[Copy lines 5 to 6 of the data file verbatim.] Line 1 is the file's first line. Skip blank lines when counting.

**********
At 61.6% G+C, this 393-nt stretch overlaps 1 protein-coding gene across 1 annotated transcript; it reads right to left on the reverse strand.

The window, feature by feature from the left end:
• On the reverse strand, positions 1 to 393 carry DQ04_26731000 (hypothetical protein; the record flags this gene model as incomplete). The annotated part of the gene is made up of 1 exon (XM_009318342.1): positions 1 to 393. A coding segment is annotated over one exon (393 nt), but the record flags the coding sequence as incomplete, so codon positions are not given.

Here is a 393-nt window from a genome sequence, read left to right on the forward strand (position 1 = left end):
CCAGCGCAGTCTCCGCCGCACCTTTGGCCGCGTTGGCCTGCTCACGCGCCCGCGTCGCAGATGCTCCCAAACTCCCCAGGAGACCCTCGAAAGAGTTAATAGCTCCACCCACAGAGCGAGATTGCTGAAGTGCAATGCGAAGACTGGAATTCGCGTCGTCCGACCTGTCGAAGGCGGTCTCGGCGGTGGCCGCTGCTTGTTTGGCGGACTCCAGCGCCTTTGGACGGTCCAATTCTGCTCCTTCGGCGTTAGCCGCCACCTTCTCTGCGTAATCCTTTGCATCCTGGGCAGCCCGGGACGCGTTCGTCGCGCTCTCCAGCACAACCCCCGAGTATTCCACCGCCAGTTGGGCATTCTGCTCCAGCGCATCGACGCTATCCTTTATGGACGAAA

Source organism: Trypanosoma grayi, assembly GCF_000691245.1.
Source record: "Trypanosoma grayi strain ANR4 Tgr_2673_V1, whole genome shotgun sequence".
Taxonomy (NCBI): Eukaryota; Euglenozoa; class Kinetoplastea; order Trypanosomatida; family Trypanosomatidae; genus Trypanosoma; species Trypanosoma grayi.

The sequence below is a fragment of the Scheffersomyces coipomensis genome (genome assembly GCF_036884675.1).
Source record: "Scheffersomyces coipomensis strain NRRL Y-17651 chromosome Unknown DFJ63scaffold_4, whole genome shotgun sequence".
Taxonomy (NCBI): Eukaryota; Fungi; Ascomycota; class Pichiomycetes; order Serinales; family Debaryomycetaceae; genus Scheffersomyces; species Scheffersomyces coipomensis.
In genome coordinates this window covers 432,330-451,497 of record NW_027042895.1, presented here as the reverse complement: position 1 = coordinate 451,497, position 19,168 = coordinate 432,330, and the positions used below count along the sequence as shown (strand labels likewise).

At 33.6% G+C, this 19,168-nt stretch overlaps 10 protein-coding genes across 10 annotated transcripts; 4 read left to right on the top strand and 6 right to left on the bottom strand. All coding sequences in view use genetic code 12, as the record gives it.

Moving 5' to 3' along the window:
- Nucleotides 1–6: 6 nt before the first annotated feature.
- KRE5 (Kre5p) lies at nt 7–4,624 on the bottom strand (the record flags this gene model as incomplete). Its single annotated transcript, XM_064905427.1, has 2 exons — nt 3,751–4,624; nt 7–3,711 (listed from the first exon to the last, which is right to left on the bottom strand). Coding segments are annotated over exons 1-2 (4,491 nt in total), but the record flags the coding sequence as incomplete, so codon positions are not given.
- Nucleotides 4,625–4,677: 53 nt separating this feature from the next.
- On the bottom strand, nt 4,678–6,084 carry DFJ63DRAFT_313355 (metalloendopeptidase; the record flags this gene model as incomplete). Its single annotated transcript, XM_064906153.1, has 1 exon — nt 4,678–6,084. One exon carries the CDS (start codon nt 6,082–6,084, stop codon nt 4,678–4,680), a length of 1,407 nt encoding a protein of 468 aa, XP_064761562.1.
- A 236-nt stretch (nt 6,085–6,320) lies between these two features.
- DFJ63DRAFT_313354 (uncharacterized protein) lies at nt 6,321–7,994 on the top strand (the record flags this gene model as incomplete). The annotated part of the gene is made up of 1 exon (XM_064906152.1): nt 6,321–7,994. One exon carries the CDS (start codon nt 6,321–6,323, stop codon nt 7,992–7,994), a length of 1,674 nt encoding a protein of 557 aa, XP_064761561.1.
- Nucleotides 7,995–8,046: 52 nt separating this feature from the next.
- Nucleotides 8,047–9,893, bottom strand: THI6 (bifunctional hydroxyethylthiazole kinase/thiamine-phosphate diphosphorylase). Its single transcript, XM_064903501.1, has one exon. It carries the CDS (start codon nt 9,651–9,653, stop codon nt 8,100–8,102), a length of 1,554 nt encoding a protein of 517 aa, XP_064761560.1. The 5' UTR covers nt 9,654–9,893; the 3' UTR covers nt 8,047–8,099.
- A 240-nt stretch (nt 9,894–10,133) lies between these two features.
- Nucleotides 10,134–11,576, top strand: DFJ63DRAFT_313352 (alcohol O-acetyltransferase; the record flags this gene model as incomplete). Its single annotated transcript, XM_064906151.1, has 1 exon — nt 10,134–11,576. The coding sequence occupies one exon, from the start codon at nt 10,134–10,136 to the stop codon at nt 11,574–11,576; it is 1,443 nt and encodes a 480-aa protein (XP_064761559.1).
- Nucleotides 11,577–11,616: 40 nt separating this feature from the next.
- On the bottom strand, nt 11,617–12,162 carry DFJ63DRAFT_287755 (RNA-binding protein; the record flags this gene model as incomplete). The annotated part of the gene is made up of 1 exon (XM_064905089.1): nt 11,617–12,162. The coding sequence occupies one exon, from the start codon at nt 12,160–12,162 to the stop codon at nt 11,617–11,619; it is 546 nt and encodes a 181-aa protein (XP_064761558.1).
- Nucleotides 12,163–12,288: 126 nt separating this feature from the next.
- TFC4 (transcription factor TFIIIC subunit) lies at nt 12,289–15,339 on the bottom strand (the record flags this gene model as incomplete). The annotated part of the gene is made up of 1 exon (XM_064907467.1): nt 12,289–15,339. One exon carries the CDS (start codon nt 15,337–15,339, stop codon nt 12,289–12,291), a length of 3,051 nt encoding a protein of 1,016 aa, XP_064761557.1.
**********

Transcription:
CCAGCGCAGTCTCCGCCGCACCTTTGGCCGCGTTGGCCTGCTCACGCGCCCGCGTCGCAGATGCTCCCAAACTCCCCAGGAGACCCTCGAAAGAGTTAATAGCTCCACCCACAGAGCGAGATTGCTGAAGTGCAATGCGAAGACTGGAATTCGCGTCGTCCGACCTGTCGAAGGCGGTCTCGGCGGTGGCCGCTGCTTGTTTGGCGGACTCCAGCGCCTTTGGACGGTCCAATTCTGCTCCTTCGGCGTTAGCCGCCACCTTCTCTGCGTAATCCTTTGCATCCTGGGCAGCCCGGGACGCGTTCGTCGCGCTCTCCAGCACAACCCCCGAGTATTCCACCGCCAGTTGGGCATTCTGCTCCAGCGCATCGACGCTATCCTTTATGGACGAAA

Source organism: Trypanosoma grayi, assembly GCF_000691245.1.